A circular diagram illustrating non-text web content and its alternatives, grading them on a scale of A to AAA in terms of accessibility. In the innermost circle are types of non-web content: charts and graphs, pre-recorded audio-video content, live audio-video content, live audio-only content and pre-recorded audio-only content. In the next circle out (minimum or A grade accessibility) are long descriptions (for charts and graphs), pre-recorded captions, text transcripts and descriptive labels. In the AA or enhanced accessibility circle are live captions. Finally in the outermost ring, AAA or additional accessibility enhancements, are pre-recorded sign language and live captions.

Text alternatives to visual content are incredibly beneficial both for search and accessibility, when done right.

Writing your website in simple, jargon-free language can benefit users with a learning difficulty or cognitive disability, but it’s also a helpful practice for everyone, especially those for whom English isn’t their first language. People are more likely to search the web for simple words than for industry jargon, too, so writing your website simply will help ordinary users to find it in search.

Of course, not every single accessibility measure contributes directly to SEO. But there is enough of an overlap to make web accessibility worthwhile on multiple levels, to say nothing of the advantages of opening up your business or marketing campaign to a huge extra audience.

As Mark Jackson wrote about the SEO benefits of web accessibility over on our sister site, Search Engine Watch: “If you can deliver an accessible Web site, you may have just created a tremendous market growth opportunity for yourself.”

Putting it into practice

Many people worry that making their digital content web accessible will require a lot of elaborate work, expert knowledge and a huge financial investment.

While it does involve some extra effort and new ways of thinking, it doesn’t have to break the bank. There are a lot of free tools, guides and resources available for anyone who sets out to design for accessibility.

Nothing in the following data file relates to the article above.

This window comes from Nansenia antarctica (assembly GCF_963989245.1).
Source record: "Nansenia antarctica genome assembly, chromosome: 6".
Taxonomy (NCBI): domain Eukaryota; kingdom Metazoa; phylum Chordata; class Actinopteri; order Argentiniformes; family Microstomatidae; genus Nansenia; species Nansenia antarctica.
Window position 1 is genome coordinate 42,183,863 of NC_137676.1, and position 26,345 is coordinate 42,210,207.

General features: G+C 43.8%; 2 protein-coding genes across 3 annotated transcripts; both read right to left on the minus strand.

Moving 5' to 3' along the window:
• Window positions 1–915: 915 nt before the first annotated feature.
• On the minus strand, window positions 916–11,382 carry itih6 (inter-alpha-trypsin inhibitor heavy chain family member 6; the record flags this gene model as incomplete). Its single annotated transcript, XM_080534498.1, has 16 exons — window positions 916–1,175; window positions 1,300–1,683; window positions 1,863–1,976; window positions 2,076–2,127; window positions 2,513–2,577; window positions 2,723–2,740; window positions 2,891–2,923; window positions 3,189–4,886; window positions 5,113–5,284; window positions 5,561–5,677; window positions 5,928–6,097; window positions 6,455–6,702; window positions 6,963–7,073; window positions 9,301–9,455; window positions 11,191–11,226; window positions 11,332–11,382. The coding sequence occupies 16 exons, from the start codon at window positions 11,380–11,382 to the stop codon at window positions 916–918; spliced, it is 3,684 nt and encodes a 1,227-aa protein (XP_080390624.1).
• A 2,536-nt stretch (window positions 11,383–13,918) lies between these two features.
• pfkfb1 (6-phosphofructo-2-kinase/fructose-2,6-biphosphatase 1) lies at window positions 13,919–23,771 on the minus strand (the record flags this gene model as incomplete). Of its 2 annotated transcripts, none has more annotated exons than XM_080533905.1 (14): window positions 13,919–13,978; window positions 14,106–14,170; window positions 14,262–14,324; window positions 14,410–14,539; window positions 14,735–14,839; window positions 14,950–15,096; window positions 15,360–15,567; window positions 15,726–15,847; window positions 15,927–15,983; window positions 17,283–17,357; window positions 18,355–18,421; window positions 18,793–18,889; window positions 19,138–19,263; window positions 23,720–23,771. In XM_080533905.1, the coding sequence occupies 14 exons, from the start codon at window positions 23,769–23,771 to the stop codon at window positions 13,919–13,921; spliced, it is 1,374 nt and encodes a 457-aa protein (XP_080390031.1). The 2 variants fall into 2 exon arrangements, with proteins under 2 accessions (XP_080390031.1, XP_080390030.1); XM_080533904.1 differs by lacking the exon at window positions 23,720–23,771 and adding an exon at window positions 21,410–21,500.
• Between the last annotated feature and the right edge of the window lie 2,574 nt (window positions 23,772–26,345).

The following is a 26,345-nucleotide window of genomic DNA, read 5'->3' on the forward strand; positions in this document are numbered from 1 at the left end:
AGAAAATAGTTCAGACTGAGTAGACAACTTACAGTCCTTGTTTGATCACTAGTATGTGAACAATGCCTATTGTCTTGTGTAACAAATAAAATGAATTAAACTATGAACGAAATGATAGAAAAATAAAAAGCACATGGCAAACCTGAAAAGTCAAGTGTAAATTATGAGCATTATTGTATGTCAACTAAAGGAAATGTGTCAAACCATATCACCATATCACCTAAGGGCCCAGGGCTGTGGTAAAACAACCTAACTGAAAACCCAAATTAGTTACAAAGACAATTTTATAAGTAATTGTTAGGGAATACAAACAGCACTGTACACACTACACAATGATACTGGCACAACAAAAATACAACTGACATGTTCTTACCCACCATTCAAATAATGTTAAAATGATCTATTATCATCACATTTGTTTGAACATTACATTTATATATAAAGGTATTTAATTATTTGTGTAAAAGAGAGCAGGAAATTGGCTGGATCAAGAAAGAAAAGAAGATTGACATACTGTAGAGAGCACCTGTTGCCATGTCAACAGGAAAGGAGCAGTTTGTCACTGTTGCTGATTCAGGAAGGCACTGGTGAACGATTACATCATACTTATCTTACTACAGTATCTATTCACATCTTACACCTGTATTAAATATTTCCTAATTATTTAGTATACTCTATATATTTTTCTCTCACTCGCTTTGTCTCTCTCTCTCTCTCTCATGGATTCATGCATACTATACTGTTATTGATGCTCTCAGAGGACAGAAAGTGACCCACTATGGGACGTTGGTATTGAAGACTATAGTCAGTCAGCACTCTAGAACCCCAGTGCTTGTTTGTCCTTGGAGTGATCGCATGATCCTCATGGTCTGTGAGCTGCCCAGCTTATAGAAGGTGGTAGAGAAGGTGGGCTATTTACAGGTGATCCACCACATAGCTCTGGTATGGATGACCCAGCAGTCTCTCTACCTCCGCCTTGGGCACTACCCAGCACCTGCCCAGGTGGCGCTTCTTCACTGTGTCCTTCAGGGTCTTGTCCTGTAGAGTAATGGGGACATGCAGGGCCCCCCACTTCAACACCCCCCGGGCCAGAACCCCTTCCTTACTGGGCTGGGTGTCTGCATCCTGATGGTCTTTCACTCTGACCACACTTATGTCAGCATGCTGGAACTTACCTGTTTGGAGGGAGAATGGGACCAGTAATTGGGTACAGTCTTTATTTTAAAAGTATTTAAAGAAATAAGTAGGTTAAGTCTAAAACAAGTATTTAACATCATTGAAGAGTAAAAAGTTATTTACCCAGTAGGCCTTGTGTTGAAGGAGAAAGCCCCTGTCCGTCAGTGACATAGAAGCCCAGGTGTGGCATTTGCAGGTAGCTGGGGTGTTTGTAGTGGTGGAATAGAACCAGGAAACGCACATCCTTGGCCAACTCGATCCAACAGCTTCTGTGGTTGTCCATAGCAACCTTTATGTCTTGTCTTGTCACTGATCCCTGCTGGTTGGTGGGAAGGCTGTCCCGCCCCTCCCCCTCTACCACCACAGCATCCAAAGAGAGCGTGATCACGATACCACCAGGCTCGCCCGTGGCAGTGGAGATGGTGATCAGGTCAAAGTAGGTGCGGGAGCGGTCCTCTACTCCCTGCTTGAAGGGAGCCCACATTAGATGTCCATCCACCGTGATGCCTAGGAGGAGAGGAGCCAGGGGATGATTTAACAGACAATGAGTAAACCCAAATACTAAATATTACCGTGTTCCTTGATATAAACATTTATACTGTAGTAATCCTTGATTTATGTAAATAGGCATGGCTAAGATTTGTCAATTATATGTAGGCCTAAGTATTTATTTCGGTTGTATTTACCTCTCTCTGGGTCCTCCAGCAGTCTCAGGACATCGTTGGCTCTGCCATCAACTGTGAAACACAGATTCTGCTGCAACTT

A square composed of eight symbols representing different types of disability or accessibility resources, from the upper left hand corner: a figure in a wheelchair, a phone handset over a keyboard, a hearing aid loop symbol, two hands signing, the Closed Captions CC symbol, a braille symbol, a figure walking with a cane, and a phone handset emitting sound waves.Public domain image by US National Park Service

An excellent place to start is W3C’s Tips for Getting Started with Web Accessibility, which has sections on designing, writing and developing for accessibility, walking you through each in detail with visual examples.

Deque System, an accessible software company, has also published a series on accessible marketing which includes guides on designing accessible websites and writing accessible marketing content. They’ve created a handy design checklist which divides accessible website design into five key areas, and which you can download here.

To check how accessible your website is already, you can run it through WebAIM’s web accessibility evaluation tool. The Colour Contrast Check by Jonathan Snook allows you to play with different foreground and background combinations and tells you how they rate in terms of accessibility. You can also use lowvision.support to simulate how a website looks for a variety of low vision conditions.

Businesses, brands and marketing strategists are all used to investing time and effort trying to connect with as broad an audience as possible.

Making your web presence accessible is a practical way to do just this, staying ahead of the curve and ahead of the competition – and your clients and customers will thank you for it.